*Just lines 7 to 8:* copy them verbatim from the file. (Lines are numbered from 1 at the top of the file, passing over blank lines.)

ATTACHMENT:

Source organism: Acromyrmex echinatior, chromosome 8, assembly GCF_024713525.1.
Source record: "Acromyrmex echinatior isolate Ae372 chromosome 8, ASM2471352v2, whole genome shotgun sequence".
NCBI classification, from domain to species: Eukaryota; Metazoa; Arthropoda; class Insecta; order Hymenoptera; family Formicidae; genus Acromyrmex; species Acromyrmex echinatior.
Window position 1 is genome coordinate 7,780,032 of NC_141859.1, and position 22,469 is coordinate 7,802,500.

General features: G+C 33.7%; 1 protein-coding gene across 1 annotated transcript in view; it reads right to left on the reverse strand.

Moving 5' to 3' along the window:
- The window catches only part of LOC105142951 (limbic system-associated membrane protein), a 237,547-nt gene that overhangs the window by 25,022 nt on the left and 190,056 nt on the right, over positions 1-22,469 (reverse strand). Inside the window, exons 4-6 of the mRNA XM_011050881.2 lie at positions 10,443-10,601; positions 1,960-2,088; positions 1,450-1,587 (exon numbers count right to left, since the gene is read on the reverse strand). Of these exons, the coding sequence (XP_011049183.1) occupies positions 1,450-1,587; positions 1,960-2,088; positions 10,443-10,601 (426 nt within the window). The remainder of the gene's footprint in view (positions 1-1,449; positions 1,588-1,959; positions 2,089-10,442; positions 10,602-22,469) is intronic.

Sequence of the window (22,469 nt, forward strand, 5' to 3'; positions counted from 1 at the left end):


- The window catches only part of LOC105142951 (limbic system-associated membrane protein), a 237,547-nt gene that overhangs the window by 25,022 nt on the left and 190,056 nt on the right, over positions 1-22,469 (reverse strand). Inside the window, exons 4-6 of the mRNA XM_011050881.2 lie at positions 10,443-10,601; positions 1,960-2,088; positions 1,450-1,587 (exon numbers count right to left, since the gene is read on the reverse strand). Of these exons, the coding sequence (XP_011049183.1) occupies positions 1,450-1,587; positions 1,960-2,088; positions 10,443-10,601 (426 nt within the window). The remainder of the gene's footprint in view (positions 1-1,449; positions 1,588-1,959; positions 2,089-10,442; positions 10,602-22,469) is intronic.

Sequence of the window (22,469 nt, forward strand, 5' to 3'; positions counted from 1 at the left end):